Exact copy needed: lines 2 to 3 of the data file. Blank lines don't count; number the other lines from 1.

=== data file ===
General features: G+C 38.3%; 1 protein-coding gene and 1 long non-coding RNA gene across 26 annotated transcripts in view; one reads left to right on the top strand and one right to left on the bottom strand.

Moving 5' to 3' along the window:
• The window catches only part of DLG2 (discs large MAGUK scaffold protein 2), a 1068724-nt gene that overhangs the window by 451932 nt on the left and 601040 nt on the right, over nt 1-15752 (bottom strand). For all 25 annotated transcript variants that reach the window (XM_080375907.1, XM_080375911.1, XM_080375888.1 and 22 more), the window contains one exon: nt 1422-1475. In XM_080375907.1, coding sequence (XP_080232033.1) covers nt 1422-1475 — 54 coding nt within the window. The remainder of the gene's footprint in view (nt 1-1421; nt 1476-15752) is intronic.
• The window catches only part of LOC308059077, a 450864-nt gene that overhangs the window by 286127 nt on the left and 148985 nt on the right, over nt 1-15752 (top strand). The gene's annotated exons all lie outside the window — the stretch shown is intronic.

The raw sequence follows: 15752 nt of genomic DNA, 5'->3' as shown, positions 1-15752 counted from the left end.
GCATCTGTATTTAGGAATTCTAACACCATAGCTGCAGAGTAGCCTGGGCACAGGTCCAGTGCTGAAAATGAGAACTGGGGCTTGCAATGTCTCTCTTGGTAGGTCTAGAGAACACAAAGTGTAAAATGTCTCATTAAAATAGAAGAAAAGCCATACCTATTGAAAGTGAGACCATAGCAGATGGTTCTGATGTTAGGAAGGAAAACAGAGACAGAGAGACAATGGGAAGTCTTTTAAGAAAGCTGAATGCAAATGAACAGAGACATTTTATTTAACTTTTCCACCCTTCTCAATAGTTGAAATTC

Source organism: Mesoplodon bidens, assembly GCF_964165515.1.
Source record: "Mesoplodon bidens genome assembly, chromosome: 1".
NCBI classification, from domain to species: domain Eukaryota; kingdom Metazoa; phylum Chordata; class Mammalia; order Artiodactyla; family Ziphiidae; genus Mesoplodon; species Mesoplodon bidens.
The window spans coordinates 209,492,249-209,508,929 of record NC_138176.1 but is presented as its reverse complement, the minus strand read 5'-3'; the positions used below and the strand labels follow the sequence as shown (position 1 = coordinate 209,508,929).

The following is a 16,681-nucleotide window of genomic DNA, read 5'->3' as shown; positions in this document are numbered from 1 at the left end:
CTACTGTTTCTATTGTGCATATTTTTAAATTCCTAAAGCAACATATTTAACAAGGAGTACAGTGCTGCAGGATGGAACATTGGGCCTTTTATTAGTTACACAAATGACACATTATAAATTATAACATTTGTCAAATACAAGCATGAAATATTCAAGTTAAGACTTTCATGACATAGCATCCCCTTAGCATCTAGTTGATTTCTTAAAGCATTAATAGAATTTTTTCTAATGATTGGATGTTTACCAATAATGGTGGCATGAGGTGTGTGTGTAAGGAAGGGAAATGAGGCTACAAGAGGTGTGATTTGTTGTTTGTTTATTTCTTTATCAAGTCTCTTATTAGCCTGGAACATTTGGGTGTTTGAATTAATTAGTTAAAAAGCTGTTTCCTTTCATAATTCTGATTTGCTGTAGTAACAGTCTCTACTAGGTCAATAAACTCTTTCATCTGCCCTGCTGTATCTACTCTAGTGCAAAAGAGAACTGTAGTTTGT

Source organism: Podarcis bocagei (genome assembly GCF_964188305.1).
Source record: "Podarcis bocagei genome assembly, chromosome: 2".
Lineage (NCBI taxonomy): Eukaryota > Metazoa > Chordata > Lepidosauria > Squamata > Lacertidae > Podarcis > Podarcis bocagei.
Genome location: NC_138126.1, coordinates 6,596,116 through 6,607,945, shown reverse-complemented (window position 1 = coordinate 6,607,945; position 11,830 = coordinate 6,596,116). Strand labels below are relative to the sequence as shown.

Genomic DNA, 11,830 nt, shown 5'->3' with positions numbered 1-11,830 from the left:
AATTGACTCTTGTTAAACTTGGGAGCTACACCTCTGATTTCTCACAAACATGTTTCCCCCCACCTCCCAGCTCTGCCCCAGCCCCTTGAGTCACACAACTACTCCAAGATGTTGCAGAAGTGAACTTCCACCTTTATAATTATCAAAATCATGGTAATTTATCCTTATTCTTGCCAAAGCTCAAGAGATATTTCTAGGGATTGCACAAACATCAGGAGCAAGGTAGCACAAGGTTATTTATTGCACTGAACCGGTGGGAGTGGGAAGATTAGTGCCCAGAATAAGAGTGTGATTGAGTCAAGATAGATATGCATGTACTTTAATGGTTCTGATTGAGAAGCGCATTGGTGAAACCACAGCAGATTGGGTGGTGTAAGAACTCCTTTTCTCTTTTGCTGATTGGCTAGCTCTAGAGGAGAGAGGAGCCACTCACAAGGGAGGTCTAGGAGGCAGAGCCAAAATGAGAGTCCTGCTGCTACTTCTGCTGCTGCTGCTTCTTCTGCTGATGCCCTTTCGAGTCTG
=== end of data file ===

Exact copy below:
Moving 5' to 3' along the window:
• The window catches only part of DLG2 (discs large MAGUK scaffold protein 2), a 1068724-nt gene that overhangs the window by 451932 nt on the left and 601040 nt on the right, over nt 1-15752 (bottom strand). For all 25 annotated transcript variants that reach the window (XM_080375907.1, XM_080375911.1, XM_080375888.1 and 22 more), the window contains one exon: nt 1422-1475. In XM_080375907.1, coding sequence (XP_080232033.1) covers nt 1422-1475 — 54 coding nt within the window. The remainder of the gene's footprint in view (nt 1-1421; nt 1476-15752) is intronic.